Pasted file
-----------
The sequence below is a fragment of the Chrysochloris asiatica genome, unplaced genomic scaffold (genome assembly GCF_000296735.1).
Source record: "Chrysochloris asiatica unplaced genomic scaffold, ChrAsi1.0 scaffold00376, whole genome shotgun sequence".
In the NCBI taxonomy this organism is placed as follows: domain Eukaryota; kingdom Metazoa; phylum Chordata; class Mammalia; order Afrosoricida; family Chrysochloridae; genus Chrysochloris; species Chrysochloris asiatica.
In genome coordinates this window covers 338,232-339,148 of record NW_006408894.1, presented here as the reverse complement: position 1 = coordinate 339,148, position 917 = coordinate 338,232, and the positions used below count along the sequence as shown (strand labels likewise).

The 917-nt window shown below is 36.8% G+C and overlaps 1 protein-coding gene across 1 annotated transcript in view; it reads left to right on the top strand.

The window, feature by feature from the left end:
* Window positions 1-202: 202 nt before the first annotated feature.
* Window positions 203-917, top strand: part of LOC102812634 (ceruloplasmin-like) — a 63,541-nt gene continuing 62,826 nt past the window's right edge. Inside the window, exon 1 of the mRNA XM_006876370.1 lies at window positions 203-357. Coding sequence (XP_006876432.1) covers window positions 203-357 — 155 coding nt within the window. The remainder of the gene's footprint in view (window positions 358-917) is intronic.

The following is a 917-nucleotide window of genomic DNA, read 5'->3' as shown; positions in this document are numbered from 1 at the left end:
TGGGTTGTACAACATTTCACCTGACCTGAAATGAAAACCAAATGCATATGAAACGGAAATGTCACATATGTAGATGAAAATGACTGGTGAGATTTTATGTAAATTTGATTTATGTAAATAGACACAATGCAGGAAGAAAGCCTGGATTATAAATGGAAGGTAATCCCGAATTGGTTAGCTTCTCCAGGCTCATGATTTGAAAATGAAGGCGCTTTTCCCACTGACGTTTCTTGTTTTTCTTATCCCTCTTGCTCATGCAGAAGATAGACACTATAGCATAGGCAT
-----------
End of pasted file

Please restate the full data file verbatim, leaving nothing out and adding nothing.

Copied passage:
The sequence below is a fragment of the Chrysochloris asiatica genome, unplaced genomic scaffold (genome assembly GCF_000296735.1).
Source record: "Chrysochloris asiatica unplaced genomic scaffold, ChrAsi1.0 scaffold00376, whole genome shotgun sequence".
In the NCBI taxonomy this organism is placed as follows: domain Eukaryota; kingdom Metazoa; phylum Chordata; class Mammalia; order Afrosoricida; family Chrysochloridae; genus Chrysochloris; species Chrysochloris asiatica.
In genome coordinates this window covers 338,232-339,148 of record NW_006408894.1, presented here as the reverse complement: position 1 = coordinate 339,148, position 917 = coordinate 338,232, and the positions used below count along the sequence as shown (strand labels likewise).

The 917-nt window shown below is 36.8% G+C and overlaps 1 protein-coding gene across 1 annotated transcript in view; it reads left to right on the top strand.

The window, feature by feature from the left end:
* Window positions 1-202: 202 nt before the first annotated feature.
* Window positions 203-917, top strand: part of LOC102812634 (ceruloplasmin-like) — a 63,541-nt gene continuing 62,826 nt past the window's right edge. Inside the window, exon 1 of the mRNA XM_006876370.1 lies at window positions 203-357. Coding sequence (XP_006876432.1) covers window positions 203-357 — 155 coding nt within the window. The remainder of the gene's footprint in view (window positions 358-917) is intronic.

The following is a 917-nucleotide window of genomic DNA, read 5'->3' as shown; positions in this document are numbered from 1 at the left end:
TGGGTTGTACAACATTTCACCTGACCTGAAATGAAAACCAAATGCATATGAAACGGAAATGTCACATATGTAGATGAAAATGACTGGTGAGATTTTATGTAAATTTGATTTATGTAAATAGACACAATGCAGGAAGAAAGCCTGGATTATAAATGGAAGGTAATCCCGAATTGGTTAGCTTCTCCAGGCTCATGATTTGAAAATGAAGGCGCTTTTCCCACTGACGTTTCTTGTTTTTCTTATCCCTCTTGCTCATGCAGAAGATAGACACTATAGCATAGGCAT